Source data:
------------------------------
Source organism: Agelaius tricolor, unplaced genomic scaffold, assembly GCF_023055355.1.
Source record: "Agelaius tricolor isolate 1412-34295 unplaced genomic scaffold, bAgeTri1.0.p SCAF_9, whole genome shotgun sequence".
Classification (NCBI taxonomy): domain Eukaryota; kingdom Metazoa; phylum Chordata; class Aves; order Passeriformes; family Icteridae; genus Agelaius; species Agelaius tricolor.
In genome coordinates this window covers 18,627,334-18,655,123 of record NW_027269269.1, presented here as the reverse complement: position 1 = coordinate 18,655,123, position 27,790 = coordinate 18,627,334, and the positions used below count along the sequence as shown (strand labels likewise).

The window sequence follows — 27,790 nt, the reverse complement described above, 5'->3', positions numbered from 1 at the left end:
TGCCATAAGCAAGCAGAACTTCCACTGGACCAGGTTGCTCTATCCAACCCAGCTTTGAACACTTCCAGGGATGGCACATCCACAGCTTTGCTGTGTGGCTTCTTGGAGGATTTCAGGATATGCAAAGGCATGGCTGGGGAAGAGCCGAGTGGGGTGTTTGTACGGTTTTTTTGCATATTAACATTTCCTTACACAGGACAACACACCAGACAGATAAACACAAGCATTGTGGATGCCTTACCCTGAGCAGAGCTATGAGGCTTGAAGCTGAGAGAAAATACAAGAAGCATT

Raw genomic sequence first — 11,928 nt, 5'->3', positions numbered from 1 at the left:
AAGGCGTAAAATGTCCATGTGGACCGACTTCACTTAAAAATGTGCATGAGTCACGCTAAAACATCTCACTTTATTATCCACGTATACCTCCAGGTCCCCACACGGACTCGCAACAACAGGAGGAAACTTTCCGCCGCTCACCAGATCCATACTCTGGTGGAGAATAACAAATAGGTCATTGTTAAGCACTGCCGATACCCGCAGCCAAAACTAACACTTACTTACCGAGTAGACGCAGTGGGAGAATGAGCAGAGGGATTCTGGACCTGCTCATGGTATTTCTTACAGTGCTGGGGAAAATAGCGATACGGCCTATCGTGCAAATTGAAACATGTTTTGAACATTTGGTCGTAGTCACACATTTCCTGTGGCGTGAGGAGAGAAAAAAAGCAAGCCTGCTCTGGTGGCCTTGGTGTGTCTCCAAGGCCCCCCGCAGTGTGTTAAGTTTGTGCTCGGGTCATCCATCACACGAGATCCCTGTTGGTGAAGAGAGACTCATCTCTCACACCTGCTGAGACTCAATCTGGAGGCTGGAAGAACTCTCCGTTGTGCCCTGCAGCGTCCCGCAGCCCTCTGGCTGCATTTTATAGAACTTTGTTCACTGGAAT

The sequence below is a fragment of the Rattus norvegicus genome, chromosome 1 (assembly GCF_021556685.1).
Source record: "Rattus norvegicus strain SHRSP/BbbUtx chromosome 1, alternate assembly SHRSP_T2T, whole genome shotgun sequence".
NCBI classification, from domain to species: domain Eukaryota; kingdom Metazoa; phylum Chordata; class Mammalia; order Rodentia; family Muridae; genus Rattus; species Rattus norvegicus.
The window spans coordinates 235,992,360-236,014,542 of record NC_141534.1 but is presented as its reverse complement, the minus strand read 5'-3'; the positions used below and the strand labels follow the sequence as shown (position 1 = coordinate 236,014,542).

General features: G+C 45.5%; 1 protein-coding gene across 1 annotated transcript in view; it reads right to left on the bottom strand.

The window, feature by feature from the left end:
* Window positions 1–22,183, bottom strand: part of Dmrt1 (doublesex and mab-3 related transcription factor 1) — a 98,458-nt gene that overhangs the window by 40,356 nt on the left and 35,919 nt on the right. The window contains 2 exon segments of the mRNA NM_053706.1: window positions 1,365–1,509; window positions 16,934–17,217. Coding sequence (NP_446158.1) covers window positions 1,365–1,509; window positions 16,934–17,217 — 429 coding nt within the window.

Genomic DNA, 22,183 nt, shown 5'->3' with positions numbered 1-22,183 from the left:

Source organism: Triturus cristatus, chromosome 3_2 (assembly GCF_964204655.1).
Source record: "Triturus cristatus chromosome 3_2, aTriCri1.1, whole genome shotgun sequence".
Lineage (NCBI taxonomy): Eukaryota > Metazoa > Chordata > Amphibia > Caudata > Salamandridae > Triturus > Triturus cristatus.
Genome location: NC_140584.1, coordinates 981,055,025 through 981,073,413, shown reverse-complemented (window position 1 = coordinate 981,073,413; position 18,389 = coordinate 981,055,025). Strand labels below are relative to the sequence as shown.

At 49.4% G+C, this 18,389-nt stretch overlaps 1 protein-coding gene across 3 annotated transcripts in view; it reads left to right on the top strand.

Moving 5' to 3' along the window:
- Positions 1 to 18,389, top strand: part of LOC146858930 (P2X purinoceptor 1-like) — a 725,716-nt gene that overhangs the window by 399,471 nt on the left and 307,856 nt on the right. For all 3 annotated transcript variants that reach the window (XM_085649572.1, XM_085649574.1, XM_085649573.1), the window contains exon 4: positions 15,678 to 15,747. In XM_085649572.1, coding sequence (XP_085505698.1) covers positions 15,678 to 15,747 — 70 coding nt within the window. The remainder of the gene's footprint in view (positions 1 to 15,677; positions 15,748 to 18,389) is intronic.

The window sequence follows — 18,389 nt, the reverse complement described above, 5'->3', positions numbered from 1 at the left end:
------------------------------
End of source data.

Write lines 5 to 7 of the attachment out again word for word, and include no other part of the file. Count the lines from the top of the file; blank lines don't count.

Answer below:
The window sequence follows — 27,790 nt, the reverse complement described above, 5'->3', positions numbered from 1 at the left end:
TGCCATAAGCAAGCAGAACTTCCACTGGACCAGGTTGCTCTATCCAACCCAGCTTTGAACACTTCCAGGGATGGCACATCCACAGCTTTGCTGTGTGGCTTCTTGGAGGATTTCAGGATATGCAAAGGCATGGCTGGGGAAGAGCCGAGTGGGGTGTTTGTACGGTTTTTTTGCATATTAACATTTCCTTACACAGGACAACACACCAGACAGATAAACACAAGCATTGTGGATGCCTTACCCTGAGCAGAGCTATGAGGCTTGAAGCTGAGAGAAAATACAAGAAGCATT

Raw genomic sequence first — 11,928 nt, 5'->3', positions numbered from 1 at the left: